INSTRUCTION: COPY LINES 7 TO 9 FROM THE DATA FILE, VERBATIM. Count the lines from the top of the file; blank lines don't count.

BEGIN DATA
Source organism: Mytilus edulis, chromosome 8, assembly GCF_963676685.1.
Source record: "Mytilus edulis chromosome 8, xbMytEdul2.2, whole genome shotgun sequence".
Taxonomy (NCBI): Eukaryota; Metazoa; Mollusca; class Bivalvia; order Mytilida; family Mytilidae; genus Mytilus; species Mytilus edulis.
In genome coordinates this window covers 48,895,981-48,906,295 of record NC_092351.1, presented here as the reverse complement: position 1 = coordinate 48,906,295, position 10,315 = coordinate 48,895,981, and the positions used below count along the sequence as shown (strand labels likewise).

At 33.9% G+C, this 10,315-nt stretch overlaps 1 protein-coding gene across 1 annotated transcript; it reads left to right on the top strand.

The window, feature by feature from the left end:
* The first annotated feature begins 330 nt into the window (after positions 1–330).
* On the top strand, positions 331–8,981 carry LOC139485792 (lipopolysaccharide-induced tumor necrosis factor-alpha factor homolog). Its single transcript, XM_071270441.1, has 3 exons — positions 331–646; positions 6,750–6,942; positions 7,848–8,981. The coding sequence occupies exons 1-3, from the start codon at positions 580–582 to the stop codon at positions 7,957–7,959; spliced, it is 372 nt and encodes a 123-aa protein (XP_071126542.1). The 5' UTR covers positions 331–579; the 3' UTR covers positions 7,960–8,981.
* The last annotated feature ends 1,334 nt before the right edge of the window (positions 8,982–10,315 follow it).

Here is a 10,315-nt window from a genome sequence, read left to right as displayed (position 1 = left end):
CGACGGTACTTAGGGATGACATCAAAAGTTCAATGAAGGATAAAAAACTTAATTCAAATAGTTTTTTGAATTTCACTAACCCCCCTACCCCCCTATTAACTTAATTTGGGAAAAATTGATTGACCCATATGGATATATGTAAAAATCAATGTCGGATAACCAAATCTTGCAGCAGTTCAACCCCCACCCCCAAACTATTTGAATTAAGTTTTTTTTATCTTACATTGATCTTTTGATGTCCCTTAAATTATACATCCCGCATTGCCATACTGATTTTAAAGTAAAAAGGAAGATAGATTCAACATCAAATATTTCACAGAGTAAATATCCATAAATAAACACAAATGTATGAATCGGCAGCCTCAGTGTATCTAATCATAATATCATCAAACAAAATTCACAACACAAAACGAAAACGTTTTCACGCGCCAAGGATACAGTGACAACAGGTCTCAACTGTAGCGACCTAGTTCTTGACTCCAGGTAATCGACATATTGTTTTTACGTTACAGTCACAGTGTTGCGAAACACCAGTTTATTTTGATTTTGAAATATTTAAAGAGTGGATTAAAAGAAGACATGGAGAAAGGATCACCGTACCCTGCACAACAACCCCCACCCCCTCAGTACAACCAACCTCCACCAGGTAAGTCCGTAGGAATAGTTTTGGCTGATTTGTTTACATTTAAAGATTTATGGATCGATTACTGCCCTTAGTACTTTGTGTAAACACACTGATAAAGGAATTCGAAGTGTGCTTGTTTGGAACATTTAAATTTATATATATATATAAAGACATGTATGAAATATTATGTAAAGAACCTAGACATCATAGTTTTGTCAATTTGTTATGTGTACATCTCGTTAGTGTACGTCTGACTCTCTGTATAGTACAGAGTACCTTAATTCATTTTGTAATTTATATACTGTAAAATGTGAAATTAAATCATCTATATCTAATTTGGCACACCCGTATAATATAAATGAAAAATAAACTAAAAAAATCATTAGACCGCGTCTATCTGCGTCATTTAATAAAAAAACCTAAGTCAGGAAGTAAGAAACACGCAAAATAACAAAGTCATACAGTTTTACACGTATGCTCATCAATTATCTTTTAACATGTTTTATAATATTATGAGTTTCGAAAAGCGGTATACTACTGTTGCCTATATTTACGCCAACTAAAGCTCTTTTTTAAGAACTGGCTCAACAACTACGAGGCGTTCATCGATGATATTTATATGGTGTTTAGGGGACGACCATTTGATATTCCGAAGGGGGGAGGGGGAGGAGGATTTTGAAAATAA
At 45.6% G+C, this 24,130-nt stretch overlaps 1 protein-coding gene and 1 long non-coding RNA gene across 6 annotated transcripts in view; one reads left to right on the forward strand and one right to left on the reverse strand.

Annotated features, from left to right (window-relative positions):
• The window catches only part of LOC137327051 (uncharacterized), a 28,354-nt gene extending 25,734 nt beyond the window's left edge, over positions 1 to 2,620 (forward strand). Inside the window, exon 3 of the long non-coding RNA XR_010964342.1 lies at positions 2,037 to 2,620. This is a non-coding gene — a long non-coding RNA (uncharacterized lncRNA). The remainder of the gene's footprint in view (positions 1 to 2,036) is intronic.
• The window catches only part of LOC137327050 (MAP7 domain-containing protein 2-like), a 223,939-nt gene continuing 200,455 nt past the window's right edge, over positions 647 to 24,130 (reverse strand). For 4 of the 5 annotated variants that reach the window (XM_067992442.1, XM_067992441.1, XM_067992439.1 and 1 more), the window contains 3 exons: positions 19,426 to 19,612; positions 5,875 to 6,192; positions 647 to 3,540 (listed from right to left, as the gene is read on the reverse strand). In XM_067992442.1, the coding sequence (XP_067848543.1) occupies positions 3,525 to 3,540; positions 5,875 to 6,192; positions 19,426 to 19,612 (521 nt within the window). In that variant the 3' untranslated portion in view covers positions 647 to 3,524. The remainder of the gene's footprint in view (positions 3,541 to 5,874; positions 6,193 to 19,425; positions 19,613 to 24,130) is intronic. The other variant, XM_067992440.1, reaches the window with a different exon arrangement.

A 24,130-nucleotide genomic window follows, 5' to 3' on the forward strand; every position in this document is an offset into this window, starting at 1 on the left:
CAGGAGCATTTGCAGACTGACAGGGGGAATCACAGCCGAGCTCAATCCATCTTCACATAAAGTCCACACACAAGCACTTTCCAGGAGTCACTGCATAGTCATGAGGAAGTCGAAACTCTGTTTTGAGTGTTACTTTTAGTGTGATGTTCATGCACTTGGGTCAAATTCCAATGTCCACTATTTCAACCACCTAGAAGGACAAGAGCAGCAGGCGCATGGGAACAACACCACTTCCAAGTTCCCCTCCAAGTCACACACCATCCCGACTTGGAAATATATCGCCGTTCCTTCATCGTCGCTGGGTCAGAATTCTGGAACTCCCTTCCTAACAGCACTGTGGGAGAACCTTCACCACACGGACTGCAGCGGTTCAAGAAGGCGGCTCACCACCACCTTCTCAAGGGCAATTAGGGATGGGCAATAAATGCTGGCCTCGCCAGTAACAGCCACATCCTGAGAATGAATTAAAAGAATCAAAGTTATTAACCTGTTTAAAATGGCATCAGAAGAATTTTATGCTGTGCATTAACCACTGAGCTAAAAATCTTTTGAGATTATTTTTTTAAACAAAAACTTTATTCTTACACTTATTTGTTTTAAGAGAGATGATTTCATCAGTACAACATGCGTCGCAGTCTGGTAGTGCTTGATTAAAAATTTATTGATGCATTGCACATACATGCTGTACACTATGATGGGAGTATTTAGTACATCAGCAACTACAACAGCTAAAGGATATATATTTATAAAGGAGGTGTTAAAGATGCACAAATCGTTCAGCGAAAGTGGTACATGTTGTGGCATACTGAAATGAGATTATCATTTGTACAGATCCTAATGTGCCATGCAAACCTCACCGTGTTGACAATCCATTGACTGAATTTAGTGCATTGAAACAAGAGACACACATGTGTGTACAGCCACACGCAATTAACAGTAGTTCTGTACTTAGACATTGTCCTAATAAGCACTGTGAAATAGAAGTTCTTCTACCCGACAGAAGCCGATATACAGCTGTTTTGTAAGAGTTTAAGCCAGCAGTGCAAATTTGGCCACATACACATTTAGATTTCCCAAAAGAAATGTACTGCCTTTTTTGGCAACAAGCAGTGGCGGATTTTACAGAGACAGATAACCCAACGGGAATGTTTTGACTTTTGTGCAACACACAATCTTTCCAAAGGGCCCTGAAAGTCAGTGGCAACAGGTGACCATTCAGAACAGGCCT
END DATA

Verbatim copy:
* The first annotated feature begins 330 nt into the window (after positions 1–330).
* On the top strand, positions 331–8,981 carry LOC139485792 (lipopolysaccharide-induced tumor necrosis factor-alpha factor homolog). Its single transcript, XM_071270441.1, has 3 exons — positions 331–646; positions 6,750–6,942; positions 7,848–8,981. The coding sequence occupies exons 1-3, from the start codon at positions 580–582 to the stop codon at positions 7,957–7,959; spliced, it is 372 nt and encodes a 123-aa protein (XP_071126542.1). The 5' UTR covers positions 331–579; the 3' UTR covers positions 7,960–8,981.
* The last annotated feature ends 1,334 nt before the right edge of the window (positions 8,982–10,315 follow it).